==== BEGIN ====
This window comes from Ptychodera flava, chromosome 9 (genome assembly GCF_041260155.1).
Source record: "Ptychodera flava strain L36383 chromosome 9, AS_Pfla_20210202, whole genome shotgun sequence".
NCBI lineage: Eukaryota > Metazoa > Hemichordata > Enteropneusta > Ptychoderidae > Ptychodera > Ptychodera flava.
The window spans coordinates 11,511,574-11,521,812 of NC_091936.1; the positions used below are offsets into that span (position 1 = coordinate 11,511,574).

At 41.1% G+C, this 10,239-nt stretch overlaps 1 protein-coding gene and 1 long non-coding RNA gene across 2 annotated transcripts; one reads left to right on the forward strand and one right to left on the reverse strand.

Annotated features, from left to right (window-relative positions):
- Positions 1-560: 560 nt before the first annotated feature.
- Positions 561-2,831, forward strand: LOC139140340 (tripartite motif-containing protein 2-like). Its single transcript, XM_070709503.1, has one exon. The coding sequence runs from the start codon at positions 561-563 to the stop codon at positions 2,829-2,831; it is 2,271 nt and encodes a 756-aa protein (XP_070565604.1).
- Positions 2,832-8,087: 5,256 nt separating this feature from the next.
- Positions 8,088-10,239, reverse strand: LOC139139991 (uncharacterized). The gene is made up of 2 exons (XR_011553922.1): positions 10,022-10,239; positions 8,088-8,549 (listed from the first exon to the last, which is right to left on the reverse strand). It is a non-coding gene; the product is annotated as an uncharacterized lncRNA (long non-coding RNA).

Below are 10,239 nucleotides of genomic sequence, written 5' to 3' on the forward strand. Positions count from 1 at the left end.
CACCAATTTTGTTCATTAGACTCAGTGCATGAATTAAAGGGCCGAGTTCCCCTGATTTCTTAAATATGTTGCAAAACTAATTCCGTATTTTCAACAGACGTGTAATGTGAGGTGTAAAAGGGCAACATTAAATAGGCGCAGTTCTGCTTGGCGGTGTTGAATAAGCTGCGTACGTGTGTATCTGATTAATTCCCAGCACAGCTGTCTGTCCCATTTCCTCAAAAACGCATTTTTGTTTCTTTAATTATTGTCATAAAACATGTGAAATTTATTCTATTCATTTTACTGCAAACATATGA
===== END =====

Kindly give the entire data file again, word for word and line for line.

This window comes from Ptychodera flava, chromosome 9 (genome assembly GCF_041260155.1).
Source record: "Ptychodera flava strain L36383 chromosome 9, AS_Pfla_20210202, whole genome shotgun sequence".
NCBI lineage: Eukaryota > Metazoa > Hemichordata > Enteropneusta > Ptychoderidae > Ptychodera > Ptychodera flava.
The window spans coordinates 11,511,574-11,521,812 of NC_091936.1; the positions used below are offsets into that span (position 1 = coordinate 11,511,574).

At 41.1% G+C, this 10,239-nt stretch overlaps 1 protein-coding gene and 1 long non-coding RNA gene across 2 annotated transcripts; one reads left to right on the forward strand and one right to left on the reverse strand.

Annotated features, from left to right (window-relative positions):
- Positions 1-560: 560 nt before the first annotated feature.
- Positions 561-2,831, forward strand: LOC139140340 (tripartite motif-containing protein 2-like). Its single transcript, XM_070709503.1, has one exon. The coding sequence runs from the start codon at positions 561-563 to the stop codon at positions 2,829-2,831; it is 2,271 nt and encodes a 756-aa protein (XP_070565604.1).
- Positions 2,832-8,087: 5,256 nt separating this feature from the next.
- Positions 8,088-10,239, reverse strand: LOC139139991 (uncharacterized). The gene is made up of 2 exons (XR_011553922.1): positions 10,022-10,239; positions 8,088-8,549 (listed from the first exon to the last, which is right to left on the reverse strand). It is a non-coding gene; the product is annotated as an uncharacterized lncRNA (long non-coding RNA).

Below are 10,239 nucleotides of genomic sequence, written 5' to 3' on the forward strand. Positions count from 1 at the left end.
CACCAATTTTGTTCATTAGACTCAGTGCATGAATTAAAGGGCCGAGTTCCCCTGATTTCTTAAATATGTTGCAAAACTAATTCCGTATTTTCAACAGACGTGTAATGTGAGGTGTAAAAGGGCAACATTAAATAGGCGCAGTTCTGCTTGGCGGTGTTGAATAAGCTGCGTACGTGTGTATCTGATTAATTCCCAGCACAGCTGTCTGTCCCATTTCCTCAAAAACGCATTTTTGTTTCTTTAATTATTGTCATAAAACATGTGAAATTTATTCTATTCATTTTACTGCAAACATATGA